Lyra, a little constellation with many stories

Constellations come in many sizes, shapes, and flavors in our celestial dome. One of the smaller ones is Lyra the Lyre. In case you’re not into ancient musical instruments a lyre is a small U-shaped harp that was played and enjoyed mostly in ancient Greece, but has since fallen out of favor. It’s quite a story as to how the little harp found its way into the heavens and I’ll get to that in just a bit.

About all there is to the constellation Lyra is the bright star Vega, which shines very high in the southeastern sky, with four dimmer stars forming a lopsided rectangle, or parallelogram, just to the lower left of Vega. That’s it, that’s all there is to Lyra. Unless you’re viewing from a site of horrendous light pollution you should be able to spot that lopsided rectangle.

Vega is more than just the bright star Lyra. It’s the third brightest nighttime star we see in Marshall throughout the course of the year. It’s 2 million miles wide, twice the diameter of the sun, and much hotter. It’s 17,000 degrees F at the surface compared to 10,000 degrees for our sun. It also kicks out 50 times more light than our sun. That’s one of the reasons Vega is so bright in our sky. The other is that it’s relatively close to our solar system, a little over 25 light-years away, which equates to 145 trillion miles. Yes, that’s considered close! When you look at Vega you’re seeing it as it was in 1994 when Bill Clinton was President. It takes that long for light to reach Earth! Vega is significant in other ways that I’ll share with you some other time.

If you have a small to moderate telescope, the most interesting celestial treasure to find within the diminutive constellation Lyra is what astronomers call M57, the Ring Nebula. At first glance through a telescope it looks like a fuzzy faint star, but if you look closer and if your scope can gather enough light it will resemble a tiny smoke ring. Astronomers consider it a planetary nebula, but that moniker is a bit misleading. It really doesn’t have anything to do with a planet even though it reminds some folks of Saturn. In fact that’s how it got that name, because when they were discovered in the 18th century telescopes were a lot smaller and not nearly as sophisticated as they are today.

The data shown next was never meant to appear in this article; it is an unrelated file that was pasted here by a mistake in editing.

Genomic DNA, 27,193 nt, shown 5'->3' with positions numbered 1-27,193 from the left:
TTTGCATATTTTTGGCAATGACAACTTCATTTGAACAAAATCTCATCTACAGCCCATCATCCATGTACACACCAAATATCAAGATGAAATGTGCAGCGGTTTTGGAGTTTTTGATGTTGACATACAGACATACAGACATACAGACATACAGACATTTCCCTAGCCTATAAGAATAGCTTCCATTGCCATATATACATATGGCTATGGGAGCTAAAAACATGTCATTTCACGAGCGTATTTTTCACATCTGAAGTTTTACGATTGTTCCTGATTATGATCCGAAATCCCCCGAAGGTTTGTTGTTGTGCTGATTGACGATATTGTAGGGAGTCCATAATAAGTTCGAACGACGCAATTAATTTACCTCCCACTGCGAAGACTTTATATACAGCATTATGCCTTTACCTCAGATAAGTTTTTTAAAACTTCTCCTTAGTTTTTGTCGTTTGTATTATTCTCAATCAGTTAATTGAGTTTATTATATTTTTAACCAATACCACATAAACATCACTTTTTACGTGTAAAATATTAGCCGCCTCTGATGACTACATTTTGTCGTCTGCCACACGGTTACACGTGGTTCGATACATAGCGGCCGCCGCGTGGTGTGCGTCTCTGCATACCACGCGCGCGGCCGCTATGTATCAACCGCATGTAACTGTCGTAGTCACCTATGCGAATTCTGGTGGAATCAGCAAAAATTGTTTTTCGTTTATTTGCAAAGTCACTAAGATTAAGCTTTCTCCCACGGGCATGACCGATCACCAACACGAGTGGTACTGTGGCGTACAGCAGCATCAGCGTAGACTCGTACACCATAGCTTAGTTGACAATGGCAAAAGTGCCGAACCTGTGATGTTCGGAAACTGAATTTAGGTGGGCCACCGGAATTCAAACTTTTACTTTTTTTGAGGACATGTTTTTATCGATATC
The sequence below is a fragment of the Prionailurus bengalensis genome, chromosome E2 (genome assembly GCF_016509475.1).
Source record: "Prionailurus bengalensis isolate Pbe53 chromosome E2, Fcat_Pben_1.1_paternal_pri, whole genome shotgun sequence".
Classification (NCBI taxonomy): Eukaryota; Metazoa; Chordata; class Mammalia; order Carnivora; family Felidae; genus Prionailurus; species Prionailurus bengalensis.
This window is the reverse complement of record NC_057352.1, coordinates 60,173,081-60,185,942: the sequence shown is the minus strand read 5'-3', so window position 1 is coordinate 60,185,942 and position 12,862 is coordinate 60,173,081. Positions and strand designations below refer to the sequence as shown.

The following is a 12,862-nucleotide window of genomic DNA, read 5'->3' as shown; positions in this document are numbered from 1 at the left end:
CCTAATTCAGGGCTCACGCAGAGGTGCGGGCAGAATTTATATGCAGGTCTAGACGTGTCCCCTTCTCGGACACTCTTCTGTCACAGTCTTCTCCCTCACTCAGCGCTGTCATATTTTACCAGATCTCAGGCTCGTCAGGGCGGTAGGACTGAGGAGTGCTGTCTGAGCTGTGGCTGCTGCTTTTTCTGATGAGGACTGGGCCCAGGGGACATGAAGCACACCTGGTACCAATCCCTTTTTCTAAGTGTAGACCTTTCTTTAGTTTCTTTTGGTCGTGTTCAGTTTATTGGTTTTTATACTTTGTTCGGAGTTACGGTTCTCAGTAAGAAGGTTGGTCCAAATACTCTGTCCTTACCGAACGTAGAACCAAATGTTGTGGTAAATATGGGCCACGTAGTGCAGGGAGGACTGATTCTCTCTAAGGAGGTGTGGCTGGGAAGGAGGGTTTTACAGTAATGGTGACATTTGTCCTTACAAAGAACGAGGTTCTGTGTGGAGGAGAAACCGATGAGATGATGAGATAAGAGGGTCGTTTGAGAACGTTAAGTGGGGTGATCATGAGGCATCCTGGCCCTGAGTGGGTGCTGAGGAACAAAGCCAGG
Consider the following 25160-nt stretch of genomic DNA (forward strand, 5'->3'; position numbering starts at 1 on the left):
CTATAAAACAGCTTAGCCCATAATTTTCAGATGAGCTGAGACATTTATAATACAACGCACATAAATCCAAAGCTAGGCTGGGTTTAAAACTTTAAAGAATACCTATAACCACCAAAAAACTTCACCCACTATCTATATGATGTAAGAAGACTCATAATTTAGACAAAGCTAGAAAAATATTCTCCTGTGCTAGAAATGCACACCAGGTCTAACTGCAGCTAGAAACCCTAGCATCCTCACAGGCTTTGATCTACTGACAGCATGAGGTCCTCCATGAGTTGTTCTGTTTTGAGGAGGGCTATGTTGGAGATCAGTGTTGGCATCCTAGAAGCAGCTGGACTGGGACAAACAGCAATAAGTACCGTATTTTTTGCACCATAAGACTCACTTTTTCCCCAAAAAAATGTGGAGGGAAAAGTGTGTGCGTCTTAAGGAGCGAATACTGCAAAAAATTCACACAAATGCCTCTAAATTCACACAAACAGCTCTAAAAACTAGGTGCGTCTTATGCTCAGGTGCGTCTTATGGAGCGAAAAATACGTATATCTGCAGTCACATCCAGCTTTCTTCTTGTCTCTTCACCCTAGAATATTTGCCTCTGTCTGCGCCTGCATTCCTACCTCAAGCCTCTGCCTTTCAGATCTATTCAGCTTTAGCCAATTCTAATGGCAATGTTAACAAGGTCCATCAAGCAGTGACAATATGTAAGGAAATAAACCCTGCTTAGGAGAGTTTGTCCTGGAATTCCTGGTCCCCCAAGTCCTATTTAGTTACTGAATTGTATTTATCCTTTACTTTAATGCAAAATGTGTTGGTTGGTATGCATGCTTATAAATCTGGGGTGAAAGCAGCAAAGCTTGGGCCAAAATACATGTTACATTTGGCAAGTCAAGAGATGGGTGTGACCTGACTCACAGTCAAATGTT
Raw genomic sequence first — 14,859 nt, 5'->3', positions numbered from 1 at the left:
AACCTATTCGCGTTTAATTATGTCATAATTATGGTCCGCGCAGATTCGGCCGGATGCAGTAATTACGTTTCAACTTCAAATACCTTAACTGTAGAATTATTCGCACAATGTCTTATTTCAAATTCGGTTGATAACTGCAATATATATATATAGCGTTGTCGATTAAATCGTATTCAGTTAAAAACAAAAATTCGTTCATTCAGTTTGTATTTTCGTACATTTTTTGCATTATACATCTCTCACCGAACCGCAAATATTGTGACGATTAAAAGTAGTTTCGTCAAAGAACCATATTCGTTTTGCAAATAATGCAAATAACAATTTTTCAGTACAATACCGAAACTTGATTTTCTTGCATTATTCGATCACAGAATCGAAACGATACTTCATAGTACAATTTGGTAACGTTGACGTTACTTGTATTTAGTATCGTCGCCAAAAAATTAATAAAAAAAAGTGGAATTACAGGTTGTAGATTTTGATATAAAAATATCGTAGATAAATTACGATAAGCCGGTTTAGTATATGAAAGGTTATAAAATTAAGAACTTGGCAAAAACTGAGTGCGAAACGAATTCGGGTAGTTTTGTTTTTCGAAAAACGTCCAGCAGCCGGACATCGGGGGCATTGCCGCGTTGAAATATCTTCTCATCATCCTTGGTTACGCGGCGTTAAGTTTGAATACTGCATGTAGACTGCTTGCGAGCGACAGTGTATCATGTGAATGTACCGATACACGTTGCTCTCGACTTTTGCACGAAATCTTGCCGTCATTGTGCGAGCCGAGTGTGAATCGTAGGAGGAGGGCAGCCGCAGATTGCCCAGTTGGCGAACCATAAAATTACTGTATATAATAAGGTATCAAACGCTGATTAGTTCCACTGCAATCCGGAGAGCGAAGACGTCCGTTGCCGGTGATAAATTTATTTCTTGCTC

Planetary nebulae are actually stars that are going through their final phases of life before they become retired white dwarfs. Most of their lives stars produce light and energy through a very complicated process called nuclear fusion. The gist of it is that hydrogen atoms deep in the core of stars fuse together to make heavier helium atoms, but in the process a tiny amount of the hydrogen is converted to a tremendous amount of light and other radiation. Eventually a star runs out of hydrogen in its core and helium atoms begin to fuse into carbon and oxygen. The details get a little hairy, but when a star can no longer fuse atoms in its core it begins to collapse in on itself due to gravity. As it does, the star temporarily puffs or burps out shells of its remaining gases as the core shrinks into a white dwarf. Our own sun will go through this in roughly 6 billion years or so, and the remaining white dwarf won’t be much larger than our Earth.

That’s what’s happening right now in the case of the Ring Nebula. That’s our future about 6 billion years from now! The Ring Nebula is over 2,300 light-years away. The light that you see now from this ailing star has taken since the year 300 B.C. just to meet your eyes!

There are many mythology stories about Lyra that vary according to ancient cultures. The Greeks saw it as a small harp that Mercury the messenger of the gods created out of an old tortoise shell. This is gross, but he strung cow guts across the shell that served as strings. Because the Lyre was created out of a tortoise shell Lyra is also sometimes pictured as a small turtle in the heavens.

Mercury’s creation eventually wound up in the hands of the great early Greek musician Orpheus, who learned how to play it so beautifully that even animals and trees would bow when he performed. Eventually Orpheus was killed by a bunch of crazed female fans who were all trying to grab him after one of his concerts at a seaside village. They became angry after he rejected their invitations for romance. Before his own fans did him in, he threw his Lyre into the sea in hopes of rescuing it later. Of course he never got that chance. The chief gods of Mount Olympus had greatly admired Orpheus and had his dismembered body parts buried at the foot of Mount Olympus. They also dispatched a small eagle to fetch his lyre out of the sea and magically place it into the sky as the little harp we see in the summer heavens.

Mike Lynch is an amateur astronomer and professional broadcast meteorologist for WCCO Radio in Minneapolis/St. Paul.


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